Dove, duck and goose hunting seasons set

For the second straight year, Texas dove hunters will have a 90-day season.

The 2017-18 migratory game bird seasons adopted by the Texas Parks and Wildlife Department give Texas hunters a 90-day dove season with a daily limit of 15 birds; duck hunters will be limited to one pintail per day, and the early teal season is set for Sept. 9-24 with a daily bag limit of six birds.

The really good news is that South Texas dove hunters will see increased opportunity this year thanks to a season-framework adjustment expanding the early September four-day Special White-winged Dove Area hunting season to the entire South Zone boundary.

“The expansion of early white-winged dove hunting during the first two weekends in September, in effect, creates early September hunting opportunities statewide for the first time ever,” said Dave Morrison, TPWD Wildlife Division deputy director.

During the early two weekends in the Special White-winged Dove Days, hunting is allowed only from noon to sunset, and the daily bag limit is 15 birds, to include not more than two mourning doves and two white-tipped doves. During the general season in in the special area, the aggregate bag limit is 15 with no more than two white-tipped doves.

Dove season dates, bag limits

North Zone: Sept. 1 – Nov. 12 and Dec. 15-31.

Central Zone: Sept. 1 – Nov. 5 and Dec. 15 – Jan. 7, 2018.

Special White-winged Dove Days (entire South Zone): Sept. 2-3, 9-10.

South Zone: Sept. 22 – Nov. 8 and Dec. 15 – Jan. 21, 2018.

The daily bag limit for doves statewide is 15 and the possession limit 45.

Duck season dates and limits

North Zone: Youth: Nov. 4-5; Regular: Nov. 11-26 and Dec. 2 – Jan. 28, 2018

South Zone: Youth: Oct. 28-29; Regular: Nov. 4-26 and Dec. 9 – Jan. 28, 2018

Bag limit: Six per day to include no more than five mallards, of which only two may be hens, three wood ducks, three scaup, two redheads, two canvasback, one pintail

Goose hunting dates and bag limits

East Zone: Nov. 4 – Jan. 28, 2018; conservation order Jan. 29 – March 18, 2018

Bag Limit after the Early Canada Goose Season: 5 dark geese, to include no more than two white-fronted geese, 20 light geese (no possession limit on light geese).

West Zone: Nov. 4 – Feb. 4, 2018; conservation order Feb. 5 – March 18, 2018

Bag Limit: Five dark geese, to include no more than two white-fronted geese, 20 light geese (no possession limit on light geese)

Tide is changing for coastal recreational anglers

Commerce Secretary Wilbur Ross has announced the 2017 Regional Fishery Management Council appointments and has shown that recreational fishing and boating are important to the Trump administration. The appointments of Dr. Greg Stunz of Texas to the Gulf of Mexico Fishery Management Council; Steve Heins of New York to the Mid-Atlantic Fishery Management Council; Chester Brewer of Florida to the South Atlantic Fishery Management Council; and Phil Dyskow of Florida and Dr. Bob Shipp of Alabama are a solid affirmation that the administration is taking federal fisheries management and conservation in the right direction, according to Rebecca Louviere, with the Center for Sportfishing Policy.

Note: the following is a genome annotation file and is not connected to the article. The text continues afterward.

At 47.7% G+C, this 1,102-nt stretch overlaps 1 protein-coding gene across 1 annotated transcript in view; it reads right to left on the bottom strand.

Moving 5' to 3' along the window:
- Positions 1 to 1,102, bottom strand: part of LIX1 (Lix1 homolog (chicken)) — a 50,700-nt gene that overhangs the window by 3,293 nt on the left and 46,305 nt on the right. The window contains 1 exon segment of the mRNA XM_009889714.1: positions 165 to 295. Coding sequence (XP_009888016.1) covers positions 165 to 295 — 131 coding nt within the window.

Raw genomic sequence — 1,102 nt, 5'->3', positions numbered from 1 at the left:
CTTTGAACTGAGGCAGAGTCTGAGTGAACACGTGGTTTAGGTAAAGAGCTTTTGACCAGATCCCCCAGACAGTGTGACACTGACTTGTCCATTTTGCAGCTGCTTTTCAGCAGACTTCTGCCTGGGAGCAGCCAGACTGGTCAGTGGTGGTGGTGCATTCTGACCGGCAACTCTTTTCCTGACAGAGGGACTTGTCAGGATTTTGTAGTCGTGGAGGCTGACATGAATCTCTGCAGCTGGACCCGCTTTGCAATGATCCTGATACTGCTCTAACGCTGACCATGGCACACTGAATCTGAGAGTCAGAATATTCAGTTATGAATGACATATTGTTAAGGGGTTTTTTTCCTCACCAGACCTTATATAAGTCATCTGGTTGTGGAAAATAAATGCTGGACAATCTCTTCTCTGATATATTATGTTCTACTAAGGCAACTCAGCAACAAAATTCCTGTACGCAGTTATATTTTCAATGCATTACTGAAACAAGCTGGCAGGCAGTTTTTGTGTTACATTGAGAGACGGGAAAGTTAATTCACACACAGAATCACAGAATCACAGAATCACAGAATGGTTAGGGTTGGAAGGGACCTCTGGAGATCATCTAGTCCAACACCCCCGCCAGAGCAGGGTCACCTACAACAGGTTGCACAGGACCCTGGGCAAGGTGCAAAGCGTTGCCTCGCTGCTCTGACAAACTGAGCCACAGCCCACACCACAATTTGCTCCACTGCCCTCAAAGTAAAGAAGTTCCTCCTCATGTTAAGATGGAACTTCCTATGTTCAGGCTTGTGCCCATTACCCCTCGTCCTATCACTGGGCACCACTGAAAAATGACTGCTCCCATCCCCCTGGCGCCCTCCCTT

“The appointments to the Regional Fishery Management Councils are exactly what the recreational fishing and boating community needed,” said Jeff Angers, president of the Center for Sportfishing Policy. “America’s 11 million saltwater recreational anglers have been an afterthought for too long, but thanks to the leadership of President Trump and Commerce Secretary Ross, the tide is changing. It is clear the administration is committed to making sure America’s public resources remain public and that healthy natural resources are available for future generations.”

“The recreational fishing community along the Gulf Coast has found itself at a severe disadvantage in recent years due to an unbalanced Gulf Council,” said Patrick Murray, president of the Coastal Conservation Association. “The administration heard our calls for action and they have delivered. We look forward to the progress to come and better access to healthy marine resources for America’s recreational anglers.”

“Saltwater recreational fishing in the Gulf of Mexico is the backbone of our industry and supports almost twice as many jobs as the commercial industry. Creating more balanced Councils in these regions in particular was absolutely the right thing to do,” said Mike Nussman, president of the American Sportfishing Association.

“Secretary Ross understands that recreational boating and fishing are critical components of the U.S. economy,” said Nicole Vasilaros, vice president of federal and legal affairs for the National Marine Manufacturers Association.